Russia, Tajikistan to discuss petrol duties, military presence
Visiting Russian President Dmitry Medvedev will hold summit talks with his Tajik counterpart Emomali Rakhmon on Friday to resolve the most complicated issues in bilateral economic and military cooperation, Itar-Tass reported.
A high-ranking source in the Tajik foreign ministry told Tass Russia considerably increased export duties on light petroleum products this year which triggered a 44 percent rise in petrol prices since May. "It is specifically painful for Tajikistan" as the country imports close to 90 percent of petrol and lubricants from Russia, the source said.
He also said Rakhmon believes Russian business is poorly investing into major energy and mining projects in Tajikistan and delays the construction of two hydropower plants in the east of the country. Still Russia remains the number 1 trade partner of Tajikistan and considerably overtakes China, Kazakhstan, and Turkey.
The source said Tajikistan is grateful to Russia for the construction of the Sangtudin hydro power plant and welcomed the growing role of Gazprom which will develop four promising gas fields.The Kremlin said trade turnover upped 12.7 percent in 2010 to 886.2 million dollars and by 1.7 percent in the first six months of 2011.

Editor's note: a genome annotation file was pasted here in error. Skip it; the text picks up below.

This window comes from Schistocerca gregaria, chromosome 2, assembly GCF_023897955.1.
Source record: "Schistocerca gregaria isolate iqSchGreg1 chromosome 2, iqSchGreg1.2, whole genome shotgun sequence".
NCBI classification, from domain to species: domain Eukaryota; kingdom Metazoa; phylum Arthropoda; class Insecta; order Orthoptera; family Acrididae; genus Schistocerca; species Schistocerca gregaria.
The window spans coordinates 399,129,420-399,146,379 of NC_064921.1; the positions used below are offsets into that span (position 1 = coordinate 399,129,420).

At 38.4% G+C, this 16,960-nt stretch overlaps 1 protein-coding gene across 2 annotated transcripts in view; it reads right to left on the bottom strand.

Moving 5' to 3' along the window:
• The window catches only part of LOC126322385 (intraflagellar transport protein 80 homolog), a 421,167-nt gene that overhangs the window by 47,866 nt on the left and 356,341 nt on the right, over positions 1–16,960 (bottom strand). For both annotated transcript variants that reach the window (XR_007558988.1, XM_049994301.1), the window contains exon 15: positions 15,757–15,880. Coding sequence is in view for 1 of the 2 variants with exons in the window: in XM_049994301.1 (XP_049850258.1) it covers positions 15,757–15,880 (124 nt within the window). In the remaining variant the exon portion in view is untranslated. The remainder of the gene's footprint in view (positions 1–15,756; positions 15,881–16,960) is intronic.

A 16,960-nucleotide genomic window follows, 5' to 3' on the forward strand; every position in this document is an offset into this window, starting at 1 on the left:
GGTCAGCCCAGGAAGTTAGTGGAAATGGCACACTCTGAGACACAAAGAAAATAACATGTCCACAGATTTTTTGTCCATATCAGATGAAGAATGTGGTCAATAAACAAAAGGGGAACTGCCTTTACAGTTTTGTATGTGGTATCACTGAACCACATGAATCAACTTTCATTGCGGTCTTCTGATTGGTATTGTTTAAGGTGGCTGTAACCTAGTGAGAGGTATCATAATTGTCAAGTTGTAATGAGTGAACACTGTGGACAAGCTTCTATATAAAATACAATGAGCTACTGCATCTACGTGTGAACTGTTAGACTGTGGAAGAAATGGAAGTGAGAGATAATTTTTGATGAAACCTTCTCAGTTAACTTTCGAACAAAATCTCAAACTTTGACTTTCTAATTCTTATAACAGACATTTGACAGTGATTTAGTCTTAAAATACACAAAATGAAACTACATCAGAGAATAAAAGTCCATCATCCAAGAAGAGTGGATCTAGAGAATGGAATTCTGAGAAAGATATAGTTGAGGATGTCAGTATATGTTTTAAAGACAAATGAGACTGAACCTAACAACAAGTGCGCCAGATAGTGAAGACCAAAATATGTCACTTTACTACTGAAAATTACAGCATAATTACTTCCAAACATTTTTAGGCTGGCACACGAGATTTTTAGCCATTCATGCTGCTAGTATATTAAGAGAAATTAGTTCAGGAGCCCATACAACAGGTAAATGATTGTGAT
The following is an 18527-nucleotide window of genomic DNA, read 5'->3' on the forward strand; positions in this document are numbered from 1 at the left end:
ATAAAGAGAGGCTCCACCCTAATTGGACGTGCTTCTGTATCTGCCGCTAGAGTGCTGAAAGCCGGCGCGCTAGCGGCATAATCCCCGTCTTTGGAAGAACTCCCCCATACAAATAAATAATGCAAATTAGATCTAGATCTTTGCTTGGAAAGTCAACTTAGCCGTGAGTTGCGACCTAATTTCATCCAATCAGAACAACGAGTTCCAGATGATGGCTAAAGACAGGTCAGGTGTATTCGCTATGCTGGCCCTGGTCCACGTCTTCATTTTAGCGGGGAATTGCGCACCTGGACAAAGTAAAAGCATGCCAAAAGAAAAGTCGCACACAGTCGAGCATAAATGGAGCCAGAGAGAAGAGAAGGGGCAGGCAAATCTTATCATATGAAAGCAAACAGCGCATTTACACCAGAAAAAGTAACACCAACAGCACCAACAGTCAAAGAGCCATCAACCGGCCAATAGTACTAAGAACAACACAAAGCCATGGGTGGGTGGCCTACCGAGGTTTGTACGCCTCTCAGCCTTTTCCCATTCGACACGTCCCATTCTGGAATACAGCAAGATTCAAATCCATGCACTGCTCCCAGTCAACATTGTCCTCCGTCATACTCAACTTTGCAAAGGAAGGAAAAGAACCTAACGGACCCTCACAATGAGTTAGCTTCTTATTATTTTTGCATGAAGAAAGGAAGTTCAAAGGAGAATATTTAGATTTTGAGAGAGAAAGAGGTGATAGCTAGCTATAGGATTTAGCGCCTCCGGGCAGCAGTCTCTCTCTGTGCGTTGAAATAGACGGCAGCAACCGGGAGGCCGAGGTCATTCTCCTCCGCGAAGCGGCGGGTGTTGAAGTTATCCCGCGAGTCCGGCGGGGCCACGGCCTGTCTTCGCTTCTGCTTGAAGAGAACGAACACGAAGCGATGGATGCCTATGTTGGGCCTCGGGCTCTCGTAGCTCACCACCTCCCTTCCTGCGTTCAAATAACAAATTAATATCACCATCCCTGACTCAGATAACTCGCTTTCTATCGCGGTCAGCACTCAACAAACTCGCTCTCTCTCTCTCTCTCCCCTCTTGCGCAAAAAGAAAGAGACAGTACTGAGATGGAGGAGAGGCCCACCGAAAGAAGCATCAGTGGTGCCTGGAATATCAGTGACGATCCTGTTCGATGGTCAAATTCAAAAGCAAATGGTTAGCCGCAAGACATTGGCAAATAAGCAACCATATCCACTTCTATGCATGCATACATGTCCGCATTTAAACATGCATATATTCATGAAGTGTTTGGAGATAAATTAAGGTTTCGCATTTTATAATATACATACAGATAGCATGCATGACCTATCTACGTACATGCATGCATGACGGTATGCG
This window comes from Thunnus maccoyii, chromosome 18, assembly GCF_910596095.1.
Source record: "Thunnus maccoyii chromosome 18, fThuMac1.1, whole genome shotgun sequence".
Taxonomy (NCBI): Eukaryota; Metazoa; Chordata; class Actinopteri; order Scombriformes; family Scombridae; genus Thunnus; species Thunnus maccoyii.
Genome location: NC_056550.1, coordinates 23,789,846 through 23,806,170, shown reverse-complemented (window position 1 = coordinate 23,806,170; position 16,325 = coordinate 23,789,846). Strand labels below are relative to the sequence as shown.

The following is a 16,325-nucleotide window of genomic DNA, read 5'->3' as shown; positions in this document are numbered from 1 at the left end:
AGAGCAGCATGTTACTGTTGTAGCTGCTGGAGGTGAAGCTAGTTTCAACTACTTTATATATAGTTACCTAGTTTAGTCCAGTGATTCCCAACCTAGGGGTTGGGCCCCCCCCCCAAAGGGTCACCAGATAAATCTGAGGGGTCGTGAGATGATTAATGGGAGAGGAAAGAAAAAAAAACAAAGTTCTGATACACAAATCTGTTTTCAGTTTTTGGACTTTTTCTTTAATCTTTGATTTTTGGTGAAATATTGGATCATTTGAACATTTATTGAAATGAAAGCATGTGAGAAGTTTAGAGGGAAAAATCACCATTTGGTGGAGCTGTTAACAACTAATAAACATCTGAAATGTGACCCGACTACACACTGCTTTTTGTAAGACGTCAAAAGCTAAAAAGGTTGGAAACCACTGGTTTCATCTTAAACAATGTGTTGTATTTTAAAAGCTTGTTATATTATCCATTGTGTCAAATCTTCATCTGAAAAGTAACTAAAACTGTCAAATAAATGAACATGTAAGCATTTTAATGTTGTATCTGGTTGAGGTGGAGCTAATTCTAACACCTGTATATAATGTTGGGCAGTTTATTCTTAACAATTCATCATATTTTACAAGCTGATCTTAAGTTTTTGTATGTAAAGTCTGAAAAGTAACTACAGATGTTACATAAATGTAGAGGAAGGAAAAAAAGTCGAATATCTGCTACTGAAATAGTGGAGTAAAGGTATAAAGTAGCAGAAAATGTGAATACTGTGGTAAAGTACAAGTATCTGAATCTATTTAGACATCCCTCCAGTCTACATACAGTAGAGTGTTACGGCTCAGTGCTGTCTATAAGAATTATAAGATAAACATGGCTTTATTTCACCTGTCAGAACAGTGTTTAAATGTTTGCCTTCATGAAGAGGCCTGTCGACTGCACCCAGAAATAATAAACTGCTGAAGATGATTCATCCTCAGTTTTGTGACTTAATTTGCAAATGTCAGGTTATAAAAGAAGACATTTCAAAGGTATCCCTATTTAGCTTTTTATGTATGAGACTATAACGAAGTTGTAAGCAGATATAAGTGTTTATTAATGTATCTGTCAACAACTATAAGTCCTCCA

As for military cooperation, Tajikistan wants to sign a new agreement on border issues with Russia. The source said it has to fix the status of Russian border guards deployed in Tajikistan and "also to confirm Russian conviction that Tajikistan is capable of protecting its borders by itself."
The previous agreement expired in April and talks on a new one "have been going difficulty, but constructively, without emotions and haste,"according to Foreign Minister Khamrakhon Zarifi. He said "neither party has officially raised the issue of the return of Russian border guards.The number of advisers, their functions and military-technical cooperation
Both presidents will also discuss the terms of the deployment of the Russian military base which Rakhmon has numerously described as "a reliable security guarantee for Tajikistan and the whole region."Russia wants to use the reconstructed Aini military airfield near Dushanbe where aircraft of any type can land now. Kremlin chief-of-staff
Sergei Naryshkin said in June "the issue of the joint use of the Tajik airfield will be discussed in the framework of September visit by Dmitry Medvedev."